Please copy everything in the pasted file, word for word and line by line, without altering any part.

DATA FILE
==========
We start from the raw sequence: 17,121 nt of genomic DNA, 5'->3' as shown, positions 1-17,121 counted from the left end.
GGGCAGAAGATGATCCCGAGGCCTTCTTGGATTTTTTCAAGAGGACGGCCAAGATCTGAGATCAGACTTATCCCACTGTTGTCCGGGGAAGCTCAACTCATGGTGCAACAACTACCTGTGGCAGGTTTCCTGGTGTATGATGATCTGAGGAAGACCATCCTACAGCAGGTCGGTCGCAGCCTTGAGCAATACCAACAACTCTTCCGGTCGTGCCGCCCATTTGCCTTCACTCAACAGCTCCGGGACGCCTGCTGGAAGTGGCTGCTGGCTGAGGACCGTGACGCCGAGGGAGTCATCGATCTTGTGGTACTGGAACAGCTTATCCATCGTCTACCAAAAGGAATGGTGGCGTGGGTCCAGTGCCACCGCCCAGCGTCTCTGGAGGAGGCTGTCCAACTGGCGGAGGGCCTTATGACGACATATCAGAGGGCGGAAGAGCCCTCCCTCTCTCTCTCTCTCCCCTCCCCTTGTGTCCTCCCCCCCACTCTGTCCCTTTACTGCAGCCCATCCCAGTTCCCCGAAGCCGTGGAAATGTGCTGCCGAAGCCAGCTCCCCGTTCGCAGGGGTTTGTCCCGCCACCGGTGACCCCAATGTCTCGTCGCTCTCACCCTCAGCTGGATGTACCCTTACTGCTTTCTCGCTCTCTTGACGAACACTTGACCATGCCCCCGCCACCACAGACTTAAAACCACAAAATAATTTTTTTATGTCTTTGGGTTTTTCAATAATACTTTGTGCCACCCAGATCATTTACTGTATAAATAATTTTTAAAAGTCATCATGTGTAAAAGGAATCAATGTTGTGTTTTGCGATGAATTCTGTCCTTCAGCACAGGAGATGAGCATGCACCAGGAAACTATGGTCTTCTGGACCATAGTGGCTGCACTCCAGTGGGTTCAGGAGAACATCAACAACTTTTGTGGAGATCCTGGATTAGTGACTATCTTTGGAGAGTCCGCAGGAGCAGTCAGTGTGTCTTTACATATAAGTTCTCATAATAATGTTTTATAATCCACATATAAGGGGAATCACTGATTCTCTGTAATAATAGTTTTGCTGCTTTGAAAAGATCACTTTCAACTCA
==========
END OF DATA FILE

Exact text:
We start from the raw sequence: 17,121 nt of genomic DNA, 5'->3' as shown, positions 1-17,121 counted from the left end.
GGGCAGAAGATGATCCCGAGGCCTTCTTGGATTTTTTCAAGAGGACGGCCAAGATCTGAGATCAGACTTATCCCACTGTTGTCCGGGGAAGCTCAACTCATGGTGCAACAACTACCTGTGGCAGGTTTCCTGGTGTATGATGATCTGAGGAAGACCATCCTACAGCAGGTCGGTCGCAGCCTTGAGCAATACCAACAACTCTTCCGGTCGTGCCGCCCATTTGCCTTCACTCAACAGCTCCGGGACGCCTGCTGGAAGTGGCTGCTGGCTGAGGACCGTGACGCCGAGGGAGTCATCGATCTTGTGGTACTGGAACAGCTTATCCATCGTCTACCAAAAGGAATGGTGGCGTGGGTCCAGTGCCACCGCCCAGCGTCTCTGGAGGAGGCTGTCCAACTGGCGGAGGGCCTTATGACGACATATCAGAGGGCGGAAGAGCCCTCCCTCTCTCTCTCTCTCCCCTCCCCTTGTGTCCTCCCCCCCACTCTGTCCCTTTACTGCAGCCCATCCCAGTTCCCCGAAGCCGTGGAAATGTGCTGCCGAAGCCAGCTCCCCGTTCGCAGGGGTTTGTCCCGCCACCGGTGACCCCAATGTCTCGTCGCTCTCACCCTCAGCTGGATGTACCCTTACTGCTTTCTCGCTCTCTTGACGAACACTTGACCATGCCCCCGCCACCACAGACTTAAAACCACAAAATAATTTTTTTATGTCTTTGGGTTTTTCAATAATACTTTGTGCCACCCAGATCATTTACTGTATAAATAATTTTTAAAAGTCATCATGTGTAAAAGGAATCAATGTTGTGTTTTGCGATGAATTCTGTCCTTCAGCACAGGAGATGAGCATGCACCAGGAAACTATGGTCTTCTGGACCATAGTGGCTGCACTCCAGTGGGTTCAGGAGAACATCAACAACTTTTGTGGAGATCCTGGATTAGTGACTATCTTTGGAGAGTCCGCAGGAGCAGTCAGTGTGTCTTTACATATAAGTTCTCATAATAATGTTTTATAATCCACATATAAGGGGAATCACTGATTCTCTGTAATAATAGTTTTGCTGCTTTGAAAAGATCACTTTCAACTCA